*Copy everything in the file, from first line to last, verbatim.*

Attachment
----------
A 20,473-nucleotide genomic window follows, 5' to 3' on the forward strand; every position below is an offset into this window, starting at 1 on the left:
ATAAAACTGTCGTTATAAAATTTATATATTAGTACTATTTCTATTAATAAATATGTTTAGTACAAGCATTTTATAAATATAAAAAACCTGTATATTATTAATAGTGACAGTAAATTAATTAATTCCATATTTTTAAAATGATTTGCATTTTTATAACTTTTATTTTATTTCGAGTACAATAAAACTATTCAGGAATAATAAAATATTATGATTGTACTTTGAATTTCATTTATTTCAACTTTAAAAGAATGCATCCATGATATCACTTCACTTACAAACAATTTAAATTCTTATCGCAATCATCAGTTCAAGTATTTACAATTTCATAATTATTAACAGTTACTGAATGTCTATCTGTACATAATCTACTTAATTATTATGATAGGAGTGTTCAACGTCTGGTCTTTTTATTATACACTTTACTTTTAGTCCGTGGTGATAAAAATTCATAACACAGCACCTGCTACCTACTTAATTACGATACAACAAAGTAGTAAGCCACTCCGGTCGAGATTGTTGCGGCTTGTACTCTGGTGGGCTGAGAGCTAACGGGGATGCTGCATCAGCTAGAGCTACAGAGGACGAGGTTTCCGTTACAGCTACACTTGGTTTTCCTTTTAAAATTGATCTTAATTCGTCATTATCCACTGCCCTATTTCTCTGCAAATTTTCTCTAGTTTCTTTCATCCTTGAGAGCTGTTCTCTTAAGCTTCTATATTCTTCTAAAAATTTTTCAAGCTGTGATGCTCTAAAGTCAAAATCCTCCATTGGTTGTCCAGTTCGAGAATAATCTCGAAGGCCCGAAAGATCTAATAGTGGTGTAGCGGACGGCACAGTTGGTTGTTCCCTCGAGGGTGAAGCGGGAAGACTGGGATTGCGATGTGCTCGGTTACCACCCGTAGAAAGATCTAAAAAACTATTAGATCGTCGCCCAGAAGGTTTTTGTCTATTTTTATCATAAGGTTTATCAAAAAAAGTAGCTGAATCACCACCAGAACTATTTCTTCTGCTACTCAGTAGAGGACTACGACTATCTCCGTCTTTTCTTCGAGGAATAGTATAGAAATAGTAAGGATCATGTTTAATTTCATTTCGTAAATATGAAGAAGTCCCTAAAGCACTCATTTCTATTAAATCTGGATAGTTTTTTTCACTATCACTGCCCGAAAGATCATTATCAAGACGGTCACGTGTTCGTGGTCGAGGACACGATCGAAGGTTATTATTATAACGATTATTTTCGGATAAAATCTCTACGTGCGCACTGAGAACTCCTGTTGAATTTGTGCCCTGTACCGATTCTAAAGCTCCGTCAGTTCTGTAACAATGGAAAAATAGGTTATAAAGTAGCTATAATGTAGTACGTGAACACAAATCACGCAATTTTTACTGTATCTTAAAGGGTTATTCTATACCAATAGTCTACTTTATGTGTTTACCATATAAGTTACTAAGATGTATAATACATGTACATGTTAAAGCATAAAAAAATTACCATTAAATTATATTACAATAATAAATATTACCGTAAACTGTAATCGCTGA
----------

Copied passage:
A 20,473-nucleotide genomic window follows, 5' to 3' on the forward strand; every position below is an offset into this window, starting at 1 on the left:
ATAAAACTGTCGTTATAAAATTTATATATTAGTACTATTTCTATTAATAAATATGTTTAGTACAAGCATTTTATAAATATAAAAAACCTGTATATTATTAATAGTGACAGTAAATTAATTAATTCCATATTTTTAAAATGATTTGCATTTTTATAACTTTTATTTTATTTCGAGTACAATAAAACTATTCAGGAATAATAAAATATTATGATTGTACTTTGAATTTCATTTATTTCAACTTTAAAAGAATGCATCCATGATATCACTTCACTTACAAACAATTTAAATTCTTATCGCAATCATCAGTTCAAGTATTTACAATTTCATAATTATTAACAGTTACTGAATGTCTATCTGTACATAATCTACTTAATTATTATGATAGGAGTGTTCAACGTCTGGTCTTTTTATTATACACTTTACTTTTAGTCCGTGGTGATAAAAATTCATAACACAGCACCTGCTACCTACTTAATTACGATACAACAAAGTAGTAAGCCACTCCGGTCGAGATTGTTGCGGCTTGTACTCTGGTGGGCTGAGAGCTAACGGGGATGCTGCATCAGCTAGAGCTACAGAGGACGAGGTTTCCGTTACAGCTACACTTGGTTTTCCTTTTAAAATTGATCTTAATTCGTCATTATCCACTGCCCTATTTCTCTGCAAATTTTCTCTAGTTTCTTTCATCCTTGAGAGCTGTTCTCTTAAGCTTCTATATTCTTCTAAAAATTTTTCAAGCTGTGATGCTCTAAAGTCAAAATCCTCCATTGGTTGTCCAGTTCGAGAATAATCTCGAAGGCCCGAAAGATCTAATAGTGGTGTAGCGGACGGCACAGTTGGTTGTTCCCTCGAGGGTGAAGCGGGAAGACTGGGATTGCGATGTGCTCGGTTACCACCCGTAGAAAGATCTAAAAAACTATTAGATCGTCGCCCAGAAGGTTTTTGTCTATTTTTATCATAAGGTTTATCAAAAAAAGTAGCTGAATCACCACCAGAACTATTTCTTCTGCTACTCAGTAGAGGACTACGACTATCTCCGTCTTTTCTTCGAGGAATAGTATAGAAATAGTAAGGATCATGTTTAATTTCATTTCGTAAATATGAAGAAGTCCCTAAAGCACTCATTTCTATTAAATCTGGATAGTTTTTTTCACTATCACTGCCCGAAAGATCATTATCAAGACGGTCACGTGTTCGTGGTCGAGGACACGATCGAAGGTTATTATTATAACGATTATTTTCGGATAAAATCTCTACGTGCGCACTGAGAACTCCTGTTGAATTTGTGCCCTGTACCGATTCTAAAGCTCCGTCAGTTCTGTAACAATGGAAAAATAGGTTATAAAGTAGCTATAATGTAGTACGTGAACACAAATCACGCAATTTTTACTGTATCTTAAAGGGTTATTCTATACCAATAGTCTACTTTATGTGTTTACCATATAAGTTACTAAGATGTATAATACATGTACATGTTAAAGCATAAAAAAATTACCATTAAATTATATTACAATAATAAATATTACCGTAAACTGTAATCGCTGA